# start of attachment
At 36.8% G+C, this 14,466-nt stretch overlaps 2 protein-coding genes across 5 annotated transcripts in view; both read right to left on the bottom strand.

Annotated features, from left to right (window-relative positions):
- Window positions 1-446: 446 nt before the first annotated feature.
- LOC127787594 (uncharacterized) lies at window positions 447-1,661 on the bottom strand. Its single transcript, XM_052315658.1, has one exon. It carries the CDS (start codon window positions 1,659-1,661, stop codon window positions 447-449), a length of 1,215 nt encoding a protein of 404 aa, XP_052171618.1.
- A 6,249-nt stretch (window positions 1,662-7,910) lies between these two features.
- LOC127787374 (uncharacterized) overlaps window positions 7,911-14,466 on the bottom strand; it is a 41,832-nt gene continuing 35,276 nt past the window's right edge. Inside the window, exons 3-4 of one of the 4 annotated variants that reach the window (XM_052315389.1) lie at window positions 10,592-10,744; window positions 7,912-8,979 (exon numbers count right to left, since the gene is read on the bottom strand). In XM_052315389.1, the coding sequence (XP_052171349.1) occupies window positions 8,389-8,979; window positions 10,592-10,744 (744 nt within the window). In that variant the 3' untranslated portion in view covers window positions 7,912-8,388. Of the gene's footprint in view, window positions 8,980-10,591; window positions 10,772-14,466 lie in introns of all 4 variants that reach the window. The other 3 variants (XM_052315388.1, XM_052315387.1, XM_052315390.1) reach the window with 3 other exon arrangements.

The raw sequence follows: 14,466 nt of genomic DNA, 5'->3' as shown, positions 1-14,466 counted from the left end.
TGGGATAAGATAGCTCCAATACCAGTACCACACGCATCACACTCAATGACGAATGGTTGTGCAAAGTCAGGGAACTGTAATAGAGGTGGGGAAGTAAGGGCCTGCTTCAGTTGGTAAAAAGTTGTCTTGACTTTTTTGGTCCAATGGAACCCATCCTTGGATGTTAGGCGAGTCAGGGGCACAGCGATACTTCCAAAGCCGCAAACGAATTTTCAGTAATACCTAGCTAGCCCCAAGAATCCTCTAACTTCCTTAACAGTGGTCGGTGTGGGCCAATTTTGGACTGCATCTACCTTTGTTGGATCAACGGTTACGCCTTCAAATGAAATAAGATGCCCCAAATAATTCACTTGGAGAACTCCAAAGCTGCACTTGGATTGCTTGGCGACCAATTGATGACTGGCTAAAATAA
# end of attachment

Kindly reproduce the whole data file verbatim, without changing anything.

At 36.8% G+C, this 14,466-nt stretch overlaps 2 protein-coding genes across 5 annotated transcripts in view; both read right to left on the bottom strand.

Annotated features, from left to right (window-relative positions):
- Window positions 1-446: 446 nt before the first annotated feature.
- LOC127787594 (uncharacterized) lies at window positions 447-1,661 on the bottom strand. Its single transcript, XM_052315658.1, has one exon. It carries the CDS (start codon window positions 1,659-1,661, stop codon window positions 447-449), a length of 1,215 nt encoding a protein of 404 aa, XP_052171618.1.
- A 6,249-nt stretch (window positions 1,662-7,910) lies between these two features.
- LOC127787374 (uncharacterized) overlaps window positions 7,911-14,466 on the bottom strand; it is a 41,832-nt gene continuing 35,276 nt past the window's right edge. Inside the window, exons 3-4 of one of the 4 annotated variants that reach the window (XM_052315389.1) lie at window positions 10,592-10,744; window positions 7,912-8,979 (exon numbers count right to left, since the gene is read on the bottom strand). In XM_052315389.1, the coding sequence (XP_052171349.1) occupies window positions 8,389-8,979; window positions 10,592-10,744 (744 nt within the window). In that variant the 3' untranslated portion in view covers window positions 7,912-8,388. Of the gene's footprint in view, window positions 8,980-10,591; window positions 10,772-14,466 lie in introns of all 4 variants that reach the window. The other 3 variants (XM_052315388.1, XM_052315387.1, XM_052315390.1) reach the window with 3 other exon arrangements.

The raw sequence follows: 14,466 nt of genomic DNA, 5'->3' as shown, positions 1-14,466 counted from the left end.
TGGGATAAGATAGCTCCAATACCAGTACCACACGCATCACACTCAATGACGAATGGTTGTGCAAAGTCAGGGAACTGTAATAGAGGTGGGGAAGTAAGGGCCTGCTTCAGTTGGTAAAAAGTTGTCTTGACTTTTTTGGTCCAATGGAACCCATCCTTGGATGTTAGGCGAGTCAGGGGCACAGCGATACTTCCAAAGCCGCAAACGAATTTTCAGTAATACCTAGCTAGCCCCAAGAATCCTCTAACTTCCTTAACAGTGGTCGGTGTGGGCCAATTTTGGACTGCATCTACCTTTGTTGGATCAACGGTTACGCCTTCAAATGAAATAAGATGCCCCAAATAATTCACTTGGAGAACTCCAAAGCTGCACTTGGATTGCTTGGCGACCAATTGATGACTGGCTAAAATAA